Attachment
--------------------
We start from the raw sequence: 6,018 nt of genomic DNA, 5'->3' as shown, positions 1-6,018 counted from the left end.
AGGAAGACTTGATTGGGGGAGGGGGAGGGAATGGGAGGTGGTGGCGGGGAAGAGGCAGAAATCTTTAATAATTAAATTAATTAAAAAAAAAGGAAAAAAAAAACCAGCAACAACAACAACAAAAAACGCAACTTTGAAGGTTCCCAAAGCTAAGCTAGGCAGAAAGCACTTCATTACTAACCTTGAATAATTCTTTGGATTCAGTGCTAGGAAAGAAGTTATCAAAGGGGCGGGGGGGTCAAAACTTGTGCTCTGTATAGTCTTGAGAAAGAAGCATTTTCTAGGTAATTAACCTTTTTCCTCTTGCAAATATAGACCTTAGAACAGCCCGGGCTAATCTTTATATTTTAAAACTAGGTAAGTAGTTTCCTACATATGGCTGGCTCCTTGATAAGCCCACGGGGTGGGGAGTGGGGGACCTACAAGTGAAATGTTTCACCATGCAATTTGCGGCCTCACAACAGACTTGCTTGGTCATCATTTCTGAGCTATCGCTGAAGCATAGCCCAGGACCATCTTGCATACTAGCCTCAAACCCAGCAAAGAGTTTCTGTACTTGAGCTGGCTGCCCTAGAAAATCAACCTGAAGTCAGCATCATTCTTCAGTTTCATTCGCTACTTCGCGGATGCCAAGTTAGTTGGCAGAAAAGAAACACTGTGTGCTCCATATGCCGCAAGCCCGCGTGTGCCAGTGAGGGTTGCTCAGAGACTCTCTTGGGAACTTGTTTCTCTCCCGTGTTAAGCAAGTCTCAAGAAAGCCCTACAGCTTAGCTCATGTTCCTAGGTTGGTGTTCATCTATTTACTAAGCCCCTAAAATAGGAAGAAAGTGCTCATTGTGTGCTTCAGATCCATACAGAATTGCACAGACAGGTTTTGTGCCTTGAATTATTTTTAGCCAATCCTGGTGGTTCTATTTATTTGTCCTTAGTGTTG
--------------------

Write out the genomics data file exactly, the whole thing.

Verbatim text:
We start from the raw sequence: 6,018 nt of genomic DNA, 5'->3' as shown, positions 1-6,018 counted from the left end.
AGGAAGACTTGATTGGGGGAGGGGGAGGGAATGGGAGGTGGTGGCGGGGAAGAGGCAGAAATCTTTAATAATTAAATTAATTAAAAAAAAAGGAAAAAAAAAACCAGCAACAACAACAACAAAAAACGCAACTTTGAAGGTTCCCAAAGCTAAGCTAGGCAGAAAGCACTTCATTACTAACCTTGAATAATTCTTTGGATTCAGTGCTAGGAAAGAAGTTATCAAAGGGGCGGGGGGGTCAAAACTTGTGCTCTGTATAGTCTTGAGAAAGAAGCATTTTCTAGGTAATTAACCTTTTTCCTCTTGCAAATATAGACCTTAGAACAGCCCGGGCTAATCTTTATATTTTAAAACTAGGTAAGTAGTTTCCTACATATGGCTGGCTCCTTGATAAGCCCACGGGGTGGGGAGTGGGGGACCTACAAGTGAAATGTTTCACCATGCAATTTGCGGCCTCACAACAGACTTGCTTGGTCATCATTTCTGAGCTATCGCTGAAGCATAGCCCAGGACCATCTTGCATACTAGCCTCAAACCCAGCAAAGAGTTTCTGTACTTGAGCTGGCTGCCCTAGAAAATCAACCTGAAGTCAGCATCATTCTTCAGTTTCATTCGCTACTTCGCGGATGCCAAGTTAGTTGGCAGAAAAGAAACACTGTGTGCTCCATATGCCGCAAGCCCGCGTGTGCCAGTGAGGGTTGCTCAGAGACTCTCTTGGGAACTTGTTTCTCTCCCGTGTTAAGCAAGTCTCAAGAAAGCCCTACAGCTTAGCTCATGTTCCTAGGTTGGTGTTCATCTATTTACTAAGCCCCTAAAATAGGAAGAAAGTGCTCATTGTGTGCTTCAGATCCATACAGAATTGCACAGACAGGTTTTGTGCCTTGAATTATTTTTAGCCAATCCTGGTGGTTCTATTTATTTGTCCTTAGTGTTG